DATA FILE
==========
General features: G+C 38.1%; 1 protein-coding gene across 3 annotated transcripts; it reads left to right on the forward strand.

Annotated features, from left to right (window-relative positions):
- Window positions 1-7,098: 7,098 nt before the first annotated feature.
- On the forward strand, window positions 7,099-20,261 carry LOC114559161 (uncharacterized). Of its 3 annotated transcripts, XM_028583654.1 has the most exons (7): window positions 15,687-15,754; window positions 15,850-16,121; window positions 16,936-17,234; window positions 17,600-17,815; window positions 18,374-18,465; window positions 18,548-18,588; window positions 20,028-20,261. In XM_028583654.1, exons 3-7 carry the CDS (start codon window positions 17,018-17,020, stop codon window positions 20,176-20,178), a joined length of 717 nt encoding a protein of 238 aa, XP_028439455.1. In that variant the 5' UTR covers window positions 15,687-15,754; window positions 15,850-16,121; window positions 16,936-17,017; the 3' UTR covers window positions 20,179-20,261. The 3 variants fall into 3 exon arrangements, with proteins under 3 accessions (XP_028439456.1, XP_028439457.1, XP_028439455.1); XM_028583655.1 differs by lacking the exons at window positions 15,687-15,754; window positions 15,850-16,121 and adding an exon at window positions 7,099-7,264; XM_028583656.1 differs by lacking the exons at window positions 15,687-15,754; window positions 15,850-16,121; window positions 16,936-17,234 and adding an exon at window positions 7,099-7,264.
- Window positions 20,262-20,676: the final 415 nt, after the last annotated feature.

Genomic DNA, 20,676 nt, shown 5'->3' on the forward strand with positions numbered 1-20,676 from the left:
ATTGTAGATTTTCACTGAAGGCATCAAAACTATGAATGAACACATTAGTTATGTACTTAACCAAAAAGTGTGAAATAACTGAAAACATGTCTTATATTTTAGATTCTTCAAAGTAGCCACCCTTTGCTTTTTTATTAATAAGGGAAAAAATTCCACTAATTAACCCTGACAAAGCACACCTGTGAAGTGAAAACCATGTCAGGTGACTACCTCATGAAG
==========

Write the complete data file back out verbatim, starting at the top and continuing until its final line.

General features: G+C 38.1%; 1 protein-coding gene across 3 annotated transcripts; it reads left to right on the forward strand.

Annotated features, from left to right (window-relative positions):
- Window positions 1-7,098: 7,098 nt before the first annotated feature.
- On the forward strand, window positions 7,099-20,261 carry LOC114559161 (uncharacterized). Of its 3 annotated transcripts, XM_028583654.1 has the most exons (7): window positions 15,687-15,754; window positions 15,850-16,121; window positions 16,936-17,234; window positions 17,600-17,815; window positions 18,374-18,465; window positions 18,548-18,588; window positions 20,028-20,261. In XM_028583654.1, exons 3-7 carry the CDS (start codon window positions 17,018-17,020, stop codon window positions 20,176-20,178), a joined length of 717 nt encoding a protein of 238 aa, XP_028439455.1. In that variant the 5' UTR covers window positions 15,687-15,754; window positions 15,850-16,121; window positions 16,936-17,017; the 3' UTR covers window positions 20,179-20,261. The 3 variants fall into 3 exon arrangements, with proteins under 3 accessions (XP_028439456.1, XP_028439457.1, XP_028439455.1); XM_028583655.1 differs by lacking the exons at window positions 15,687-15,754; window positions 15,850-16,121 and adding an exon at window positions 7,099-7,264; XM_028583656.1 differs by lacking the exons at window positions 15,687-15,754; window positions 15,850-16,121; window positions 16,936-17,234 and adding an exon at window positions 7,099-7,264.
- Window positions 20,262-20,676: the final 415 nt, after the last annotated feature.

Genomic DNA, 20,676 nt, shown 5'->3' on the forward strand with positions numbered 1-20,676 from the left:
ATTGTAGATTTTCACTGAAGGCATCAAAACTATGAATGAACACATTAGTTATGTACTTAACCAAAAAGTGTGAAATAACTGAAAACATGTCTTATATTTTAGATTCTTCAAAGTAGCCACCCTTTGCTTTTTTATTAATAAGGGAAAAAATTCCACTAATTAACCCTGACAAAGCACACCTGTGAAGTGAAAACCATGTCAGGTGACTACCTCATGAAG